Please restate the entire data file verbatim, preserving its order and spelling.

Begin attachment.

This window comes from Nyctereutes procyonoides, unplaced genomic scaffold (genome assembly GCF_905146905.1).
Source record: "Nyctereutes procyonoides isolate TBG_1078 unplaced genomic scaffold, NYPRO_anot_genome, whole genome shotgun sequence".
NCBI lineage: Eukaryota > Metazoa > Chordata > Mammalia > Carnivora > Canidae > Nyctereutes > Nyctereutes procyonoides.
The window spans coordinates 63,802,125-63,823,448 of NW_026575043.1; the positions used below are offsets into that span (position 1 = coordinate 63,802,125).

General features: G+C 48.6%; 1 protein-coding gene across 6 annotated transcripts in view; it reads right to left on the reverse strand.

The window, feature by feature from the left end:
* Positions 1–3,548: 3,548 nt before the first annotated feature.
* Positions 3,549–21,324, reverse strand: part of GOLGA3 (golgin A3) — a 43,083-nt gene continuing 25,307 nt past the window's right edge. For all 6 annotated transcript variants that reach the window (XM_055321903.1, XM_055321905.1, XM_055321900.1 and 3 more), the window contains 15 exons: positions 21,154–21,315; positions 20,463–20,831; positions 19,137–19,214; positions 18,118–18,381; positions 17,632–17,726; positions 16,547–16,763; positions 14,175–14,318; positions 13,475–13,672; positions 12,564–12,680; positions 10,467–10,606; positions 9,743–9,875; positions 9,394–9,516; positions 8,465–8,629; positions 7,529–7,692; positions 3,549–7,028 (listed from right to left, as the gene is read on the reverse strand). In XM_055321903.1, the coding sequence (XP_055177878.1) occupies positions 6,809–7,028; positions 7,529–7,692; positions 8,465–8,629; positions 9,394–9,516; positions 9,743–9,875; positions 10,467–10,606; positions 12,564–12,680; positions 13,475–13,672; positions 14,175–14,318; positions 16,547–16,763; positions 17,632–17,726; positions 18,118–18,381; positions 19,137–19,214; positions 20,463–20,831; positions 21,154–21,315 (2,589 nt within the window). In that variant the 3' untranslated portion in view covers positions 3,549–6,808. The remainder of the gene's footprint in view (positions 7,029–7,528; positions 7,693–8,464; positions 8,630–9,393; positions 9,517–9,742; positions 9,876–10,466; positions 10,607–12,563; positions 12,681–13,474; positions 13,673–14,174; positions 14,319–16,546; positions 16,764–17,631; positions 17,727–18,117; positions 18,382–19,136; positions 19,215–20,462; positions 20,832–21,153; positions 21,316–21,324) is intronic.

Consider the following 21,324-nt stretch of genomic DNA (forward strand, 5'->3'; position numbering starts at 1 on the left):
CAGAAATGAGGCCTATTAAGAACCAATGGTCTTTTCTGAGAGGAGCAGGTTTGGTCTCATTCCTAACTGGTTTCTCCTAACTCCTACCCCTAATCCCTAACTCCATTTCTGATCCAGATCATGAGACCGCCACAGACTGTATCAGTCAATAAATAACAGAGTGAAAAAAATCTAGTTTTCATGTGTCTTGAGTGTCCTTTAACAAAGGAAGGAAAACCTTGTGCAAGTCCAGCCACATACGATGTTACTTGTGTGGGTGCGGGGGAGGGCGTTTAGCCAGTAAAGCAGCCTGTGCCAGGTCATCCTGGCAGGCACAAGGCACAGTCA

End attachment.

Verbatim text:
This window comes from Nyctereutes procyonoides, unplaced genomic scaffold (genome assembly GCF_905146905.1).
Source record: "Nyctereutes procyonoides isolate TBG_1078 unplaced genomic scaffold, NYPRO_anot_genome, whole genome shotgun sequence".
NCBI lineage: Eukaryota > Metazoa > Chordata > Mammalia > Carnivora > Canidae > Nyctereutes > Nyctereutes procyonoides.
The window spans coordinates 63,802,125-63,823,448 of NW_026575043.1; the positions used below are offsets into that span (position 1 = coordinate 63,802,125).

General features: G+C 48.6%; 1 protein-coding gene across 6 annotated transcripts in view; it reads right to left on the reverse strand.

The window, feature by feature from the left end:
* Positions 1–3,548: 3,548 nt before the first annotated feature.
* Positions 3,549–21,324, reverse strand: part of GOLGA3 (golgin A3) — a 43,083-nt gene continuing 25,307 nt past the window's right edge. For all 6 annotated transcript variants that reach the window (XM_055321903.1, XM_055321905.1, XM_055321900.1 and 3 more), the window contains 15 exons: positions 21,154–21,315; positions 20,463–20,831; positions 19,137–19,214; positions 18,118–18,381; positions 17,632–17,726; positions 16,547–16,763; positions 14,175–14,318; positions 13,475–13,672; positions 12,564–12,680; positions 10,467–10,606; positions 9,743–9,875; positions 9,394–9,516; positions 8,465–8,629; positions 7,529–7,692; positions 3,549–7,028 (listed from right to left, as the gene is read on the reverse strand). In XM_055321903.1, the coding sequence (XP_055177878.1) occupies positions 6,809–7,028; positions 7,529–7,692; positions 8,465–8,629; positions 9,394–9,516; positions 9,743–9,875; positions 10,467–10,606; positions 12,564–12,680; positions 13,475–13,672; positions 14,175–14,318; positions 16,547–16,763; positions 17,632–17,726; positions 18,118–18,381; positions 19,137–19,214; positions 20,463–20,831; positions 21,154–21,315 (2,589 nt within the window). In that variant the 3' untranslated portion in view covers positions 3,549–6,808. The remainder of the gene's footprint in view (positions 7,029–7,528; positions 7,693–8,464; positions 8,630–9,393; positions 9,517–9,742; positions 9,876–10,466; positions 10,607–12,563; positions 12,681–13,474; positions 13,673–14,174; positions 14,319–16,546; positions 16,764–17,631; positions 17,727–18,117; positions 18,382–19,136; positions 19,215–20,462; positions 20,832–21,153; positions 21,316–21,324) is intronic.

Consider the following 21,324-nt stretch of genomic DNA (forward strand, 5'->3'; position numbering starts at 1 on the left):
CAGAAATGAGGCCTATTAAGAACCAATGGTCTTTTCTGAGAGGAGCAGGTTTGGTCTCATTCCTAACTGGTTTCTCCTAACTCCTACCCCTAATCCCTAACTCCATTTCTGATCCAGATCATGAGACCGCCACAGACTGTATCAGTCAATAAATAACAGAGTGAAAAAAATCTAGTTTTCATGTGTCTTGAGTGTCCTTTAACAAAGGAAGGAAAACCTTGTGCAAGTCCAGCCACATACGATGTTACTTGTGTGGGTGCGGGGGAGGGCGTTTAGCCAGTAAAGCAGCCTGTGCCAGGTCATCCTGGCAGGCACAAGGCACAGTCA